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  1. Howard Bauchner, Editor-in-Chief

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Randomised clinical trials are the cornerstone of evidence based medicine and the Cochrane Collaboration. They influence the statements of important professional groups like National Institute for Health and Clinical Excellence (NICE) and Scottish Intercollegiate Guidelines Network (SIGN). Professor Ros Smyth, in her leading article, details the development and organisation of the Medicines for Children Research Network (MCRN). The coordinating centre is based in Liverpool, but there are also six regional local research networks. The centre helps coordinate multi-site clinical trials. Numerous clinical studies groups have been established—they are responsible for the development of the MCRN’s research portfolio. The need for the MCRN is highlighted by a short report from the Brompton. They found in a small number of children with cystic fibrosis, cared for at a single-centre, that 8 of 18 children without respiratory systems were positive for bacteria on bronchoalveolar lavage. Should all children with cystic fibrosis, regardless of symptoms, undergo regular bronchoscopy? This question cannot be answered by a single-centre, and likely requires a randomised controlled trial. I suspect that if the MCRN is successful, it will become as well known and important as the British Paediatric Surveillance Unit.

See page 835


The report by Hopkins and colleagues, from the Avon Longitudinal Study of Parents and Childrens (ALSPAC), confirms other reports about iron deficiency—anaemia remains a persistent problem in infants and the introduction of cow’s milk early in life is associated with anaemia. I have been conducting research in this area for over 10 years—the persistence of this problem, particularly in low-income infants, is disturbing and represents a significant health disparity between rich and poor. We have found that if 6-month-old infants are given multivitamins, regardless of whether the vitamins contain iron or not, they are less likely to be iron deficient at 9 months of age.1Clinicians also need to be aware that infants who are breast-fed for more than 6 months, even though the iron in breast-milk has greater bioavailability than that in formula, may develop anaemia if their diet does not contain adequate sources of iron.

See page 850


Cohen, Taitz and Jaffe detail the use of various asthma medications between 2000 and 2006. The good news—there has been a 60% decline in the use of bronchodilator syrups. The use of combination inhalers (steroids and long acting β agonists) increased from 2.7% to 25.3%. I applaud the reduction in use of liquid bronchodilators—although the authors point out that the data suggest that despite this decline, more than 100 000 prescriptions were written for these agents in 2006. The guidelines from the British Thoracic Society and SIGN, do not support their use. However, although steroids are clearly recognised as the mainstay of treatment for children and adults with persistent asthma, the use of long acting β agonists is more controversial because of their association with sudden death. In addition, in children less than 5 years of age, defining persistent disease is complicated—many children wheeze 2–3 times a week, but only for a few months of year. It is hard to convince parents (and me) that these children should be on steroids year round—although the use of these agents during peak wheezing season is appropriate.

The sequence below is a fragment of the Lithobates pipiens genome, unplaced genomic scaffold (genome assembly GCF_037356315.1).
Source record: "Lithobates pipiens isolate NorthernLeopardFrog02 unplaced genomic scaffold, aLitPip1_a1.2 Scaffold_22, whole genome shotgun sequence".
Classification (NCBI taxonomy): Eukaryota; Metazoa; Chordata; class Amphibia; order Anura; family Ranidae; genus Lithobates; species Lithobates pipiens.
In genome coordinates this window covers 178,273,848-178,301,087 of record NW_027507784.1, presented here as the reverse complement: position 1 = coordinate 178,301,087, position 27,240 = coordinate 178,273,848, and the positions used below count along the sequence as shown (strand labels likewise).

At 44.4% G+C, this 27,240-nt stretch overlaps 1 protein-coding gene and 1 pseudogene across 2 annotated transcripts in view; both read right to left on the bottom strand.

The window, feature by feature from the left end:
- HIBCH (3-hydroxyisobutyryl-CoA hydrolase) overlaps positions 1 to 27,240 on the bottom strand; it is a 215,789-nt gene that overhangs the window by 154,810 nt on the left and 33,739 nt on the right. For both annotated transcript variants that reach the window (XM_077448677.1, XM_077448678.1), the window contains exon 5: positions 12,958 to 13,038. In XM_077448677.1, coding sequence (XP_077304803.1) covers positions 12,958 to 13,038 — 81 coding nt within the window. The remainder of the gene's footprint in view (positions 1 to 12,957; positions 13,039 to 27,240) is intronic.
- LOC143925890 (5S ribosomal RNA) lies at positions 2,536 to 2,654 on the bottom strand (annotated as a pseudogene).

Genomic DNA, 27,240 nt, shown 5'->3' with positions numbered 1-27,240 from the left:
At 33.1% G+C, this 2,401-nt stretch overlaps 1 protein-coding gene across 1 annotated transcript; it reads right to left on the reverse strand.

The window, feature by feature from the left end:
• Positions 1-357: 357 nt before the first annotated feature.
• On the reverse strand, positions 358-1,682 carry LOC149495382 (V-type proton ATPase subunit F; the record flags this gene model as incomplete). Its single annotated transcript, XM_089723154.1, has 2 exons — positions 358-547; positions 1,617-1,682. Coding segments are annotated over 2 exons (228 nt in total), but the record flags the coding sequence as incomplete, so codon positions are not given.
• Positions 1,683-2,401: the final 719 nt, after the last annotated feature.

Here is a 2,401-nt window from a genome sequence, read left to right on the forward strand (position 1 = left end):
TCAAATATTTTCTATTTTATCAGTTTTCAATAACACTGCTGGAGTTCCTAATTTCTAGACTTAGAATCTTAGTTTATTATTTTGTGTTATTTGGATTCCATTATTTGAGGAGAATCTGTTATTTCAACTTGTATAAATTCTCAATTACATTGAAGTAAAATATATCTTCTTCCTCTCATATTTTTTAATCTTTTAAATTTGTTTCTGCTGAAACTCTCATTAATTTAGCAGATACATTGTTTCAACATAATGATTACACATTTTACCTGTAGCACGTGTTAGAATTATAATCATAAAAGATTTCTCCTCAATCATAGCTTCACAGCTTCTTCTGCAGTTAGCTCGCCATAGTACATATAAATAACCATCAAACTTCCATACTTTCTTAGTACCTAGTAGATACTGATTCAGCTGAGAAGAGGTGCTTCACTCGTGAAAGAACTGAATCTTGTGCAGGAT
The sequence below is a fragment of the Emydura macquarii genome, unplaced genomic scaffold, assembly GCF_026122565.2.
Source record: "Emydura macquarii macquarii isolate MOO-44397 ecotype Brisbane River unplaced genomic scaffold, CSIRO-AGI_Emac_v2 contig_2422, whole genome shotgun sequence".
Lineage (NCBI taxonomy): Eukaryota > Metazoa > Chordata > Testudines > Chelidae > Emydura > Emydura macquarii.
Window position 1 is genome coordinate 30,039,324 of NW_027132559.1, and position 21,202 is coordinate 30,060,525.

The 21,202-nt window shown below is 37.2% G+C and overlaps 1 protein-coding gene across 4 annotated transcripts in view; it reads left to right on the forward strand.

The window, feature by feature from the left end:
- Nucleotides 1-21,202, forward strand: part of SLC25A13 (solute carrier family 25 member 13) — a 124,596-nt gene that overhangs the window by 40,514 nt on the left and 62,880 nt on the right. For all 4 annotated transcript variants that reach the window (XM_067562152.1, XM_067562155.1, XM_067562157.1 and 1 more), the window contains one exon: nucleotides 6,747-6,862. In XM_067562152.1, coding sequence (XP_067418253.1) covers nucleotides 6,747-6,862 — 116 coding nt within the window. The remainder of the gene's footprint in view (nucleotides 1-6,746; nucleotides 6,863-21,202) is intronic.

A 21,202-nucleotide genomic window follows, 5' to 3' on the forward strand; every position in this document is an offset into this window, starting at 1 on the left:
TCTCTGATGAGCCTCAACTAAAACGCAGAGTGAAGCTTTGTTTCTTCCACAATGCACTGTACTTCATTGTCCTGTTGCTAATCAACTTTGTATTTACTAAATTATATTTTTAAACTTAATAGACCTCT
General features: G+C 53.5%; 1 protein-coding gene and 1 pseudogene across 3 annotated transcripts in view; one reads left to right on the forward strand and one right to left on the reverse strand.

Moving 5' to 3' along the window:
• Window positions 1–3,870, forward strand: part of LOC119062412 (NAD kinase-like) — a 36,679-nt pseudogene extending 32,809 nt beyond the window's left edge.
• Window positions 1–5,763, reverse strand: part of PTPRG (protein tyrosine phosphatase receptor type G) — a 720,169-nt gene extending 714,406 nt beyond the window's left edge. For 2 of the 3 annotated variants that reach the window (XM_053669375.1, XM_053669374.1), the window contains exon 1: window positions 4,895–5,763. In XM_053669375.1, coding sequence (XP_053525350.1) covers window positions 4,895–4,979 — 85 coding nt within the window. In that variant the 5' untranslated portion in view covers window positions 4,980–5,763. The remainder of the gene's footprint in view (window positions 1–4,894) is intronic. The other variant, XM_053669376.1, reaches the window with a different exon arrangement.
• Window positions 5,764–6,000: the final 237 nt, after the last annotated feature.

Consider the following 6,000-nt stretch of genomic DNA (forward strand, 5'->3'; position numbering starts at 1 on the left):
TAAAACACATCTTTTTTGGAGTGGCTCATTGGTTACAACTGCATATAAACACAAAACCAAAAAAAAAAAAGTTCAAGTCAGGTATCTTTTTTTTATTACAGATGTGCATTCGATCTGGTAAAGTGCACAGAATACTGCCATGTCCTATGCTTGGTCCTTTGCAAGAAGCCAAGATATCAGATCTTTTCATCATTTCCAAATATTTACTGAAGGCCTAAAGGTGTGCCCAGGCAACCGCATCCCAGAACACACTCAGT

See page 847


At our biweekly auctions—when we review submitted manuscripts and the comments from peer-review—a regular topic of discussion is the number of submitted articles related to obesity. Should we have a “special” issue on obesity, and then significantly limit obesity-related articles in all other issues? To date we have not pursued this option. First, it is difficult to orchestrate a sufficient number of high-quality submissions within a narrow time frame for a theme issue. Second, since we only publish 12 times per year, a themed issue on obesity may not be of interest to many of our readers. However, with respect to articles on obesity, we will increase our focus on new information; hopefully treatment strategies rather than additional cohort studies about prevalence and risk factors. In this issue, Blair and colleagues from Australia confirm the findings of others—maternal obesity, sedentary lifestyle and television viewing are associated with obesity at 7 years of age. Shaw and others, from Birmingham, report that body fat as determined by dual x ray absorptiometry varies by gender (girls greater than boys) and ethnicity (South Asian and African-Caribbean greater than whites). Lastly, Smith and colleagues from Bristol, in a fascinating study utilising the Avon Longitudinal Study of Parents and Children (ALSPAC) group, found that there was no difference between maternal and paternal body mass index (BMI) and offspring BMI. They argue that if there was a specific maternal intrauterine effect than the maternal-offspring association should be stronger than the paternal-offspring effect.

See pages 866, 872 and 876


  • Harry Baumer provides a succinct synopsis of the recent bronchiolitis guideline from SIGN. He also details how it differs from the recently released American Academy of Pediatrics guidelines on the same subject. See page ep149

  • Two more problem solving cases are provided – “mummy I want a drink” and “don’t be fooled by meconium”. See pages ep139 and ep135

  • Best practice and pharmacy update focus on important issues—implementing guidelines and feedback about the BNF for Children (BNFC), rather than specific clinical entities. See pages ep129 and ep144

  • Helen Williams illuminates the normal kidney. See page ep152


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